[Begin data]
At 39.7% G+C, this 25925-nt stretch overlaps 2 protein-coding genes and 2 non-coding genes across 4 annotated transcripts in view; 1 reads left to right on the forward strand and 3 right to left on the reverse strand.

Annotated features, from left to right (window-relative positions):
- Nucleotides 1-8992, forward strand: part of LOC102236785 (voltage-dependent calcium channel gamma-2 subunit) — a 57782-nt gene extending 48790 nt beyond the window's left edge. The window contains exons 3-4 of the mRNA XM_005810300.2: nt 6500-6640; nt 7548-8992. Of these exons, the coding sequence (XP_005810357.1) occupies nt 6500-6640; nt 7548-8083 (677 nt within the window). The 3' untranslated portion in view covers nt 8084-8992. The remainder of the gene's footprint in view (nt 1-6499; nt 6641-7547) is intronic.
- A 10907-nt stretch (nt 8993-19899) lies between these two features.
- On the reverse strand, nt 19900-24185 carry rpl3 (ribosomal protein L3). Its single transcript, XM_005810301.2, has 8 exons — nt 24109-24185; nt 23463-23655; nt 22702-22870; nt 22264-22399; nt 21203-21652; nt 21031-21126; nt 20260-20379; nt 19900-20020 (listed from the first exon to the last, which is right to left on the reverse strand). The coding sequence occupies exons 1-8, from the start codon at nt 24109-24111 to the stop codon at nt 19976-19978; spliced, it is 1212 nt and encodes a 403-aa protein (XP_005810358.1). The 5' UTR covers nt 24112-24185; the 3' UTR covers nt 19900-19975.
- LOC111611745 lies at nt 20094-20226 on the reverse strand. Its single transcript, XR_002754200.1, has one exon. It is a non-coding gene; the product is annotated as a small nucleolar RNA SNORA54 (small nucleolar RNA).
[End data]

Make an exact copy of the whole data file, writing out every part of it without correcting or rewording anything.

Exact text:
At 39.7% G+C, this 25925-nt stretch overlaps 2 protein-coding genes and 2 non-coding genes across 4 annotated transcripts in view; 1 reads left to right on the forward strand and 3 right to left on the reverse strand.

Annotated features, from left to right (window-relative positions):
- Nucleotides 1-8992, forward strand: part of LOC102236785 (voltage-dependent calcium channel gamma-2 subunit) — a 57782-nt gene extending 48790 nt beyond the window's left edge. The window contains exons 3-4 of the mRNA XM_005810300.2: nt 6500-6640; nt 7548-8992. Of these exons, the coding sequence (XP_005810357.1) occupies nt 6500-6640; nt 7548-8083 (677 nt within the window). The 3' untranslated portion in view covers nt 8084-8992. The remainder of the gene's footprint in view (nt 1-6499; nt 6641-7547) is intronic.
- A 10907-nt stretch (nt 8993-19899) lies between these two features.
- On the reverse strand, nt 19900-24185 carry rpl3 (ribosomal protein L3). Its single transcript, XM_005810301.2, has 8 exons — nt 24109-24185; nt 23463-23655; nt 22702-22870; nt 22264-22399; nt 21203-21652; nt 21031-21126; nt 20260-20379; nt 19900-20020 (listed from the first exon to the last, which is right to left on the reverse strand). The coding sequence occupies exons 1-8, from the start codon at nt 24109-24111 to the stop codon at nt 19976-19978; spliced, it is 1212 nt and encodes a 403-aa protein (XP_005810358.1). The 5' UTR covers nt 24112-24185; the 3' UTR covers nt 19900-19975.
- LOC111611745 lies at nt 20094-20226 on the reverse strand. Its single transcript, XR_002754200.1, has one exon. It is a non-coding gene; the product is annotated as a small nucleolar RNA SNORA54 (small nucleolar RNA).